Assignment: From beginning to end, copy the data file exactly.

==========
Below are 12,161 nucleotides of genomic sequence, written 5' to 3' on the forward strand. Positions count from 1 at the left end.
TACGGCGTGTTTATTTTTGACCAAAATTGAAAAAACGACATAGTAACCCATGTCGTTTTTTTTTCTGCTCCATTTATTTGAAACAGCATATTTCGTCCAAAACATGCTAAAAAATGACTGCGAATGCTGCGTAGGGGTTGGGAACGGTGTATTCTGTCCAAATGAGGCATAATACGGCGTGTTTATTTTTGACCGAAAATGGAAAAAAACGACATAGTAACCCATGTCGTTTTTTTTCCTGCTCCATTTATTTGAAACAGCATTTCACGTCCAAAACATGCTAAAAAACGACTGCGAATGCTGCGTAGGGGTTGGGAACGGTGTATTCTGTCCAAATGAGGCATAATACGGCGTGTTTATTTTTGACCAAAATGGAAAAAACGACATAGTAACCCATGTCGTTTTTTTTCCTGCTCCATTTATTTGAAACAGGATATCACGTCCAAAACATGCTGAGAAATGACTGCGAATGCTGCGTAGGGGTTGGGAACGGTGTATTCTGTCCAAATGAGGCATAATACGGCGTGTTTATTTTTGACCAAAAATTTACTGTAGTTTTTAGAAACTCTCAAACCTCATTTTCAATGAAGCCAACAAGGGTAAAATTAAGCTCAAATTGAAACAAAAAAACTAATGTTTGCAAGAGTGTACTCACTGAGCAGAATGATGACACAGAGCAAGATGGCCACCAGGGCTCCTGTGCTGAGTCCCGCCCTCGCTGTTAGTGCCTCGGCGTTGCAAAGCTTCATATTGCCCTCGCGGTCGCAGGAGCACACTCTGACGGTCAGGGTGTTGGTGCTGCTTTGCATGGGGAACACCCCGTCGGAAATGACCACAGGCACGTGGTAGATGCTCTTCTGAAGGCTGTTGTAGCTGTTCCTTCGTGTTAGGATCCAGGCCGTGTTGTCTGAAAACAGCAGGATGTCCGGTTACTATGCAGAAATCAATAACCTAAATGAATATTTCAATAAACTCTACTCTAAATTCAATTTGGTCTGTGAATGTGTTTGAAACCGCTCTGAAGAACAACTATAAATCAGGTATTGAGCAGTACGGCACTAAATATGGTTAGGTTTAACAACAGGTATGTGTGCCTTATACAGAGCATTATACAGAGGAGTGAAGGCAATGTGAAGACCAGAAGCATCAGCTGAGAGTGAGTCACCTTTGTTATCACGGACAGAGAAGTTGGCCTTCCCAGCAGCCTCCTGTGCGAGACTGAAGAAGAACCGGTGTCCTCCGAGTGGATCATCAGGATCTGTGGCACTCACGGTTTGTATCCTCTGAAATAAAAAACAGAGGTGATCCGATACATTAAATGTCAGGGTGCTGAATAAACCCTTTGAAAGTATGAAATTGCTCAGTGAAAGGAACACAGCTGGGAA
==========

Below are 12,161 nucleotides of genomic sequence, written 5' to 3' on the forward strand. Positions count from 1 at the left end.
TACGGCGTGTTTATTTTTGACCAAAATTGAAAAAACGACATAGTAACCCATGTCGTTTTTTTTTCTGCTCCATTTATTTGAAACAGCATATTTCGTCCAAAACATGCTAAAAAATGACTGCGAATGCTGCGTAGGGGTTGGGAACGGTGTATTCTGTCCAAATGAGGCATAATACGGCGTGTTTATTTTTGACCGAAAATGGAAAAAAACGACATAGTAACCCATGTCGTTTTTTTTCCTGCTCCATTTATTTGAAACAGCATTTCACGTCCAAAACATGCTAAAAAACGACTGCGAATGCTGCGTAGGGGTTGGGAACGGTGTATTCTGTCCAAATGAGGCATAATACGGCGTGTTTATTTTTGACCAAAATGGAAAAAACGACATAGTAACCCATGTCGTTTTTTTTCCTGCTCCATTTATTTGAAACAGGATATCACGTCCAAAACATGCTGAGAAATGACTGCGAATGCTGCGTAGGGGTTGGGAACGGTGTATTCTGTCCAAATGAGGCATAATACGGCGTGTTTATTTTTGACCAAAAATTTACTGTAGTTTTTAGAAACTCTCAAACCTCATTTTCAATGAAGCCAACAAGGGTAAAATTAAGCTCAAATTGAAACAAAAAAACTAATGTTTGCAAGAGTGTACTCACTGAGCAGAATGATGACACAGAGCAAGATGGCCACCAGGGCTCCTGTGCTGAGTCCCGCCCTCGCTGTTAGTGCCTCGGCGTTGCAAAGCTTCATATTGCCCTCGCGGTCGCAGGAGCACACTCTGACGGTCAGGGTGTTGGTGCTGCTTTGCATGGGGAACACCCCGTCGGAAATGACCACAGGCACGTGGTAGATGCTCTTCTGAAGGCTGTTGTAGCTGTTCCTTCGTGTTAGGATCCAGGCCGTGTTGTCTGAAAACAGCAGGATGTCCGGTTACTATGCAGAAATCAATAACCTAAATGAATATTTCAATAAACTCTACTCTAAATTCAATTTGGTCTGTGAATGTGTTTGAAACCGCTCTGAAGAACAACTATAAATCAGGTATTGAGCAGTACGGCACTAAATATGGTTAGGTTTAACAACAGGTATGTGTGCCTTATACAGAGCATTATACAGAGGAGTGAAGGCAATGTGAAGACCAGAAGCATCAGCTGAGAGTGAGTCACCTTTGTTATCACGGACAGAGAAGTTGGCCTTCCCAGCAGCCTCCTGTGCGAGACTGAAGAAGAACCGGTGTCCTCCGAGTGGATCATCAGGATCTGTGGCACTCACGGTTTGTATCCTCTGAAATAAAAAACAGAGGTGATCCGATACATTAAATGTCAGGGTGCTGAATAAACCCTTTGAAAGTATGAAATTGCTCAGTGAAAGGAACACAGCTGGGAA